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Bspwm is a window manager for Linux that arranges windows in a tiling format. Instead of managing your windows with your mouse, you can execute a few keystrokes. This saves time and can help with RSI (repetitive strain injury) due to a reduction in excessive movements between the keyboard and the mouse. From the keybindings to the window borders, everything is customizable. However, it can be daunting to install at first as it is not available in every package manager. This guide will allow you to fully install and understand how to customize your new window manager. The first image above is the end goal for this guide. You can do further tweaks to get to the second image.

Time to Install

  • 1 hour

Space and dependency limitations

  • git
  • ~10mb amount of space on drive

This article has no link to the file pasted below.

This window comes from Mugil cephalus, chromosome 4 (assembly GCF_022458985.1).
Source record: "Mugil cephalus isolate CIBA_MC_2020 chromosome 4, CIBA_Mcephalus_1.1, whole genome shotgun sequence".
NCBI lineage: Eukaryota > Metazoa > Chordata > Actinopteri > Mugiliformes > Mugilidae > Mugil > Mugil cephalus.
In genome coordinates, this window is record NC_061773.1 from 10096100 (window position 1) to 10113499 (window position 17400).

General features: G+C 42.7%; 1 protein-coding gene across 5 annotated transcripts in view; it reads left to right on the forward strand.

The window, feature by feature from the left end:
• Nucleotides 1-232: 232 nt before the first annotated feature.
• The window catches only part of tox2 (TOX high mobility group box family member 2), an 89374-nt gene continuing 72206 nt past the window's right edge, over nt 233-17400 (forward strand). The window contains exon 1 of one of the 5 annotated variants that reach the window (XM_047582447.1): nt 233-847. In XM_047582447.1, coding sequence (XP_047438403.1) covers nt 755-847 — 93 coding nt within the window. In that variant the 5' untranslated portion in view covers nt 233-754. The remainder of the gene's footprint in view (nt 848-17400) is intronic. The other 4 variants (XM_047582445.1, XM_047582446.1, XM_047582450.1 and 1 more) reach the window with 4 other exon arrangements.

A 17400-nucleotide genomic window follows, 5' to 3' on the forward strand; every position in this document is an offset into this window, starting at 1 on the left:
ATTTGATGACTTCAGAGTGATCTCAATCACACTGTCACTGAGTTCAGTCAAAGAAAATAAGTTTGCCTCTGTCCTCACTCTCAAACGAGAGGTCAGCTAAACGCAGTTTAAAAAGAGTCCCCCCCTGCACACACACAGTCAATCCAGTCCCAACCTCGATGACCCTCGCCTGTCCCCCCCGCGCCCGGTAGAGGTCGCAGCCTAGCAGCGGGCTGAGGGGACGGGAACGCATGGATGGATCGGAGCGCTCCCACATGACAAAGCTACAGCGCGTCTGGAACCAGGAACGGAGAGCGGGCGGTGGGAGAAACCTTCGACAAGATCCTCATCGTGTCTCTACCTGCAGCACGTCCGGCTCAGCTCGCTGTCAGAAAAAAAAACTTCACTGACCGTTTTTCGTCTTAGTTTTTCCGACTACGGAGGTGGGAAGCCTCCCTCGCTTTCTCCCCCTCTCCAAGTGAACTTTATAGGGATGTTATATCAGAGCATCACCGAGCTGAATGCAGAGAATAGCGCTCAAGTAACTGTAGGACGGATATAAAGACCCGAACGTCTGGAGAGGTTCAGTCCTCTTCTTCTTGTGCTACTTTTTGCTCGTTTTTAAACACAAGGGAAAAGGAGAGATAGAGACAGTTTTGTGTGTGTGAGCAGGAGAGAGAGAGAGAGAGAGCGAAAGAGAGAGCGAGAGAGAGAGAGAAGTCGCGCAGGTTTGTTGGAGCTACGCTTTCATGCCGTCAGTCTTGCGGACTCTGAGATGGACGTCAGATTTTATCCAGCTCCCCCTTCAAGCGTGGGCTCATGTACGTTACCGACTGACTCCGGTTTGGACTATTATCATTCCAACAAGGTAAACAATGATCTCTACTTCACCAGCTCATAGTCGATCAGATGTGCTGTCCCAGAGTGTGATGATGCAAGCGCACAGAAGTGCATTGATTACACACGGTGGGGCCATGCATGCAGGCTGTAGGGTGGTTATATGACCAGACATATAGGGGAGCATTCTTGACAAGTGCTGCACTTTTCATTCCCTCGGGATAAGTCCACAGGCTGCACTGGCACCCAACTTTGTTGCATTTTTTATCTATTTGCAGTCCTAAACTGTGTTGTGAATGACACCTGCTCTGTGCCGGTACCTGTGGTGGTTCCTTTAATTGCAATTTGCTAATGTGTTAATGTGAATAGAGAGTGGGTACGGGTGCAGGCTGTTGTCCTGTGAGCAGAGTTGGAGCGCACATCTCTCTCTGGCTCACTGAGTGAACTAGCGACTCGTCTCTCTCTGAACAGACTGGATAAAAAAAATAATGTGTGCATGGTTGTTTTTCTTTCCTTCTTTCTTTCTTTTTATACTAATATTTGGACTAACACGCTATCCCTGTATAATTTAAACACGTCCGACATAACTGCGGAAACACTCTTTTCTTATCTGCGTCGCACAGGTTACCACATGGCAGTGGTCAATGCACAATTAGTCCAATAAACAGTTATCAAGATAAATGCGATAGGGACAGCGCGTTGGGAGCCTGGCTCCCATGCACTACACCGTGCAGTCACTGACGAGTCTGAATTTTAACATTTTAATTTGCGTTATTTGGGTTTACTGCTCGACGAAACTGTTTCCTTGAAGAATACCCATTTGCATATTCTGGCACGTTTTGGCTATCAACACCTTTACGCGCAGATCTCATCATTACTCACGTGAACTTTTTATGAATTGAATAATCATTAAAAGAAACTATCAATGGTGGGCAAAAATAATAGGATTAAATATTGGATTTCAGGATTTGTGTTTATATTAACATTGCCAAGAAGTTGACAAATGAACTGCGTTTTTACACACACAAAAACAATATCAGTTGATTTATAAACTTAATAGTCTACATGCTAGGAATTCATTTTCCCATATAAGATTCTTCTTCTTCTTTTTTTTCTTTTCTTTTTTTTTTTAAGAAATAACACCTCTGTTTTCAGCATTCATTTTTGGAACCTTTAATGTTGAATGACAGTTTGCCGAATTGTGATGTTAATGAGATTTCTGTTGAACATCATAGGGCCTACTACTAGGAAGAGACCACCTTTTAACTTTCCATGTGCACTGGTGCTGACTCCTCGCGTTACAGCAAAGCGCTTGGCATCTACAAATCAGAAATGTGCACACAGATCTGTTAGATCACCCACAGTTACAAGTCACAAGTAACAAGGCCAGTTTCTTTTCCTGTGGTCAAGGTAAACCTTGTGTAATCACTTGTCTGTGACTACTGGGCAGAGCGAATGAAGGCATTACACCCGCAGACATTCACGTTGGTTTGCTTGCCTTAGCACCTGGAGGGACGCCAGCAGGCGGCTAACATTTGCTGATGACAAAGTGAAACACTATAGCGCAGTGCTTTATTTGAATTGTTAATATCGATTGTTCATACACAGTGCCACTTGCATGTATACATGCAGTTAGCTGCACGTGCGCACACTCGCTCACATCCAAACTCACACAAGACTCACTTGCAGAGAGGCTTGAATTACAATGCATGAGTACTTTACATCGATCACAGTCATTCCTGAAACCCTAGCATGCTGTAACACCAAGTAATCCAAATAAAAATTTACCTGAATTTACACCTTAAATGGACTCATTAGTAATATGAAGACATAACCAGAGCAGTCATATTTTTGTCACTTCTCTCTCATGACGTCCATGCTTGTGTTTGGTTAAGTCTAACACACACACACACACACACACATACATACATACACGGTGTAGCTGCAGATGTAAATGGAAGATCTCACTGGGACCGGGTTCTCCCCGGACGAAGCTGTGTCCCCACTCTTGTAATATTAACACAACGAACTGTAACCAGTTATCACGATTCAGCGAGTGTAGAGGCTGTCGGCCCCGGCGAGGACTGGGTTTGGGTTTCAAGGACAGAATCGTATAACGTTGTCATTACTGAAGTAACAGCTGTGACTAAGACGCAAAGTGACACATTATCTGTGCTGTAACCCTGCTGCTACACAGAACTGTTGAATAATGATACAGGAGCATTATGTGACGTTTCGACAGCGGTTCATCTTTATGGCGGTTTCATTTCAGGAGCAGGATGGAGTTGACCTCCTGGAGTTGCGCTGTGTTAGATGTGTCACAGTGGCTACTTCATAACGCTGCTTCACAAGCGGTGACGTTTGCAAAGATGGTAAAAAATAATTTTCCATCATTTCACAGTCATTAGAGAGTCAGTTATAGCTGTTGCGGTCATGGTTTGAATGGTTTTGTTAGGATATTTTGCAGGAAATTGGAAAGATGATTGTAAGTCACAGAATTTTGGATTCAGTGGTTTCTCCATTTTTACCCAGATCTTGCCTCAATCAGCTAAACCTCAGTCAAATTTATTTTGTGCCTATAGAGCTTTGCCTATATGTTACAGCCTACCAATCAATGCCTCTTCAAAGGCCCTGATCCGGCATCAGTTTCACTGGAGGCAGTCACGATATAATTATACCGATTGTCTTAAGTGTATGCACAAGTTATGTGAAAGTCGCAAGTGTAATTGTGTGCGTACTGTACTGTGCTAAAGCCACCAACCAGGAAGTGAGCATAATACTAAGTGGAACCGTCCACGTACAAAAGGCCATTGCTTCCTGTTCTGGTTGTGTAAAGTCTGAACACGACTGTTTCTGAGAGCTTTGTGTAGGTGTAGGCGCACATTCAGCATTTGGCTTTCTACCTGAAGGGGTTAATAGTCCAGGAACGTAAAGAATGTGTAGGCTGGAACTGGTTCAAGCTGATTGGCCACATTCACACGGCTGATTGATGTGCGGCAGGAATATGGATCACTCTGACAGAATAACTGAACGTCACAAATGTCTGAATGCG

• Linux distribution

Steps

  1. Clone git repositories
    1. Prerequisite
    2. Program information
    3. Cloning
  2. Go to directory and compile
    1. Navigating to directory
    2. Commands to compile
  3. Copy config files and modify your keybindings
    1. Copy config files
    2. Keybindings
  4. Execute bspwm on startup
  5. Practice Key Bindings and Additional Resources

1. Basic key bindings

2. Additional resources


Step 1: Clone Git Repositories

Prerequisite

You must have git installed. Git is used to fetch files from source. If not, execute the package install command for your Linux distribution.

Ubuntu: https://help.ubuntu.com/lts/serverguide/package-management.html

Arch: https://wiki.archlinux.org/index.php/pacman

The current guide can be done with almost no Linux knowledge, but if you would like to understand what the commands you are entering in your terminal are, consult http://www.ee.surrey.ac.uk/Teaching/Unix/. The provided link will give you most of the knowledge needed to understand what the commands you are typing mean and other essential Linux knowledge.

Program information

bspwm is short for binary space partitioning window manager. You can think of bspwm as a tiling window manager that can make you more productive and allow you to achieve a more streamlined workflow.

sxhkd is short for simple X hot key daemon. sxhkd is used to relay keyboard shortcuts so that the window manager, bspwm, can respond accordingly.